The numerical data, such as feedpoint impedance and SWR relative to 50 ohms, is easy to interpret. Antenna patterns require a little more effort.

Let's start in free space, that spherical volume in žouter spacež free of all conductive obstructions. Let's place a dipole there and look at its 3-D pattern. It looks like Figure 2, where the wire-line is a highly magnified orienting guide to the antenna position. Since this is a "far-field" pattern, the actual antenna would be too minuscule to see.

Fig. 2.

An azimuth pattern is one tracing a horizontal circle around the antenna pattern. We take azimuth patterns at some specified elevation angle. For free space, the angle is typically (but not absolutely always) 0° elevation. Mentally cutting Figure 2 on the flat, which is almost from the bottom left corner to the top right corner, we get the following azimuth pattern:

Fig. 3. Free space azimuth pattern of a dipole.

You will recognize the side nulls as corresponding to the side-pucker of the 3-D view. In free space, for a dipole, every slice through the donut would present the same view of the antenna pattern.

The elevation view of the pattern is a slice vertically through the 3-D pattern. It can be at any specified azimuth angle, but typically we choose the azimuth angle of strongest radiation. Here the angle is either 90° or 270°.

What determines the 90-270° orientation in part results from how the model was constructed. For a horizontal dipole, you can put the length of the antenna in the X dimension--which gives the pattern in Figure 3--or in the Y dimension--which would change the antenna orientation by 90 degrees. A Y-dimensioned dipole would show maximum radiation in azimuth directions 0° and 180°. (My preference for speed of making alterations is to put the longest or most changeable length in the X dimension. Hence, all broadside patterns will be oriented as in Figure 3.)

The vertical slice through the donut, of course, would yield a simple circle indicating equal power at all elevation angles. All NEC models presume the principle of reciprocity; that is, the pattern of power radiation equals the pattern of receiving sensitivity.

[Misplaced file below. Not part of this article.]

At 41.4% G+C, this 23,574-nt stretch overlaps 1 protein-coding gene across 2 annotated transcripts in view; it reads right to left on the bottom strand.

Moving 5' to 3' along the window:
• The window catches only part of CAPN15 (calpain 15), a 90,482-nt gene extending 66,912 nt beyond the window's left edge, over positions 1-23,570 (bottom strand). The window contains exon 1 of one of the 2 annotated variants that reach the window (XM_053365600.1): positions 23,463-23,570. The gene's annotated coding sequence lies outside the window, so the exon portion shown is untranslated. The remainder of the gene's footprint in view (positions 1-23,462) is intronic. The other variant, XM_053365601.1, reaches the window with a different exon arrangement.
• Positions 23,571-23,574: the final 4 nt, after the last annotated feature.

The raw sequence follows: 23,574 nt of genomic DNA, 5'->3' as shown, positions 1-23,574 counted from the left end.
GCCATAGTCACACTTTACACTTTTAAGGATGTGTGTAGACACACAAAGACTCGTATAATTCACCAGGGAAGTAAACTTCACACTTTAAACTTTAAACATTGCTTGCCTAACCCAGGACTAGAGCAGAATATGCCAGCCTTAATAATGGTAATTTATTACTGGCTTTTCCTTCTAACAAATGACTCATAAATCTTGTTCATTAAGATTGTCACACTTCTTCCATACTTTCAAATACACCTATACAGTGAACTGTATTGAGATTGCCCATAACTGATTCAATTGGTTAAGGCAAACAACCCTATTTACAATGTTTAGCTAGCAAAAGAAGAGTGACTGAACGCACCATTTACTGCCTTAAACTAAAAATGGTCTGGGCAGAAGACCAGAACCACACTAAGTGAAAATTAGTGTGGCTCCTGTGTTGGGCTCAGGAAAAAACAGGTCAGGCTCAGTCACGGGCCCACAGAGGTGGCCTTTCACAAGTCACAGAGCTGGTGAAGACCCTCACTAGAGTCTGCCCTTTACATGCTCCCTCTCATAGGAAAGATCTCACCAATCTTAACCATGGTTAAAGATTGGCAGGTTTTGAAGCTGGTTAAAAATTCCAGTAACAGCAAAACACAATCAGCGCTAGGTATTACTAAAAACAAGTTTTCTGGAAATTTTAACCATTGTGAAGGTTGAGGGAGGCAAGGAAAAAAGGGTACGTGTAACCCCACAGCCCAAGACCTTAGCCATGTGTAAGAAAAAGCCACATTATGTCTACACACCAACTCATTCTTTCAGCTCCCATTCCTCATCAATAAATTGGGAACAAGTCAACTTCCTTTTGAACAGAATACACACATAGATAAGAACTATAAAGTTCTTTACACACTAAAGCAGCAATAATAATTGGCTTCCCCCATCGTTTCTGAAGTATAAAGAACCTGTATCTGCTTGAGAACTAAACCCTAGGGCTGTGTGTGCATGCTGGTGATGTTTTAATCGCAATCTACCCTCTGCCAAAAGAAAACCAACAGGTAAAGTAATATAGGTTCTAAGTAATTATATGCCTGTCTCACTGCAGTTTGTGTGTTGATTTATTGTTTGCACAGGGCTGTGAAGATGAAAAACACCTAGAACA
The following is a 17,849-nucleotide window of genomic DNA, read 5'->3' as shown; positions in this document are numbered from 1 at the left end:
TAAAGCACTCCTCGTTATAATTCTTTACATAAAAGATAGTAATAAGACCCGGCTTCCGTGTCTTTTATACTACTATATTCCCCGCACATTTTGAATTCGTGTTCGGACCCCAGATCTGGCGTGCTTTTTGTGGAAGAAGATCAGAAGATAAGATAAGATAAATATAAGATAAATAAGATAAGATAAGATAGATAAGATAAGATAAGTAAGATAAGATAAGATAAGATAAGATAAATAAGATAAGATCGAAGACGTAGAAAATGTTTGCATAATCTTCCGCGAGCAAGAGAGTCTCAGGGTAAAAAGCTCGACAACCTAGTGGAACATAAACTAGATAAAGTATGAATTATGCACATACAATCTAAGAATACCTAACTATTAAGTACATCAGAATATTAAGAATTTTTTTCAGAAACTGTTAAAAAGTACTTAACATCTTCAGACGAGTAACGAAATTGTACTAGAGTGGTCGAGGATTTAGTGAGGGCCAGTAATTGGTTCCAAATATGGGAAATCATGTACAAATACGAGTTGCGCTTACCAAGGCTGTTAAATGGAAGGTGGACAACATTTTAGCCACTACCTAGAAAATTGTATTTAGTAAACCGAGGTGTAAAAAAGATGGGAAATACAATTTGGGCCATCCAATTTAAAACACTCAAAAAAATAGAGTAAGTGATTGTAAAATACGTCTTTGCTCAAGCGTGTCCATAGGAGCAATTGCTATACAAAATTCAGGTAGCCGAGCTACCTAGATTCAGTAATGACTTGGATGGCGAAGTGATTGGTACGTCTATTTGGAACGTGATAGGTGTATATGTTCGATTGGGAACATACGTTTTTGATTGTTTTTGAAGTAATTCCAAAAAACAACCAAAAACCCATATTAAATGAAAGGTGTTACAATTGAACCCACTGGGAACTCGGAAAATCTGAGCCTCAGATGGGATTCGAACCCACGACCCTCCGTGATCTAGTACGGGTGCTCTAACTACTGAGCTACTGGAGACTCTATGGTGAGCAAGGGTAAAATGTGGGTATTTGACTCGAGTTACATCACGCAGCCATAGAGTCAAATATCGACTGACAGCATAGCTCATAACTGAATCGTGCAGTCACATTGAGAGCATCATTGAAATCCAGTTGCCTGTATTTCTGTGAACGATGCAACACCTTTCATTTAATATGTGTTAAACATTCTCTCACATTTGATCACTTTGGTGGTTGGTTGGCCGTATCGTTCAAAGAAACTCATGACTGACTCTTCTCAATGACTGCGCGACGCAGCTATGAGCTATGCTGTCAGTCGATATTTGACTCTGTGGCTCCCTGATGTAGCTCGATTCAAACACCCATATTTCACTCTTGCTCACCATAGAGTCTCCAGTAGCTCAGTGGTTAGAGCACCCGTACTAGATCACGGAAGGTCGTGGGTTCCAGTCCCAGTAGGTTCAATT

Antennas mounted over the ground are more complex, because the portion of the free space pattern representing downward radiation is reflected by the ground back upward in accord with basic optical principles, adjusted by the program for ground losses. The actual amount of ground loss for horizontal antennas does not differ greatly from great soil to very poor soil, so for most purposes, models are taken over average ground. The values of conductivity and the dielectric constant are usual built into the program as defaults.

Let's put a 40-meter dipole up 70' and look at its 3-D pattern:

Fig. 4.

The exaggerated line represents the antenna wire. Here it passes at the base of the pattern through the bottom-most side puckers. Maximum radiation is broadside to the wire, but at upward angles.

The next step is to take an elevation pattern, a vertical slice through the direction of maximum radiation (from lower left to upper right). For this antenna, the angle will again be either 90° or 270° on the azimuth circle.

Fig.5. Elevation pattern of a 40-meter dipole at 70' height along the azimuth of maximum radiation.

You can likely recognize the center "hump" from the 3-D plot and the upturned ends. Note that there is no radiation at 0° elevation angle because far-field plots are assumed to be so far distant that point-to- point and ground wave radiation are no longer factors that determine the pattern.

Creating an azimuth pattern involves choosing an elevation angle above 0°. We may use any number of bases for our selection, but two are most common. One is the angle of maximum radiation to see just what the maximum gain of the antenna may be and how the pattern at that angle looks. The model told me that the angle of maximum radiation (also called the "take-off" angle) is 27°.

Figure 6 displays the azimuth pattern of the dipole at its take-off angle. Remember that the pattern is actually a sort of cone, with the center of the pattern circle at the antenna height. The cone slopes upward all around the circle at an angle of 27° above the horizon. You can also see from Figure 6 that the maximum gain is 7.6 dBi.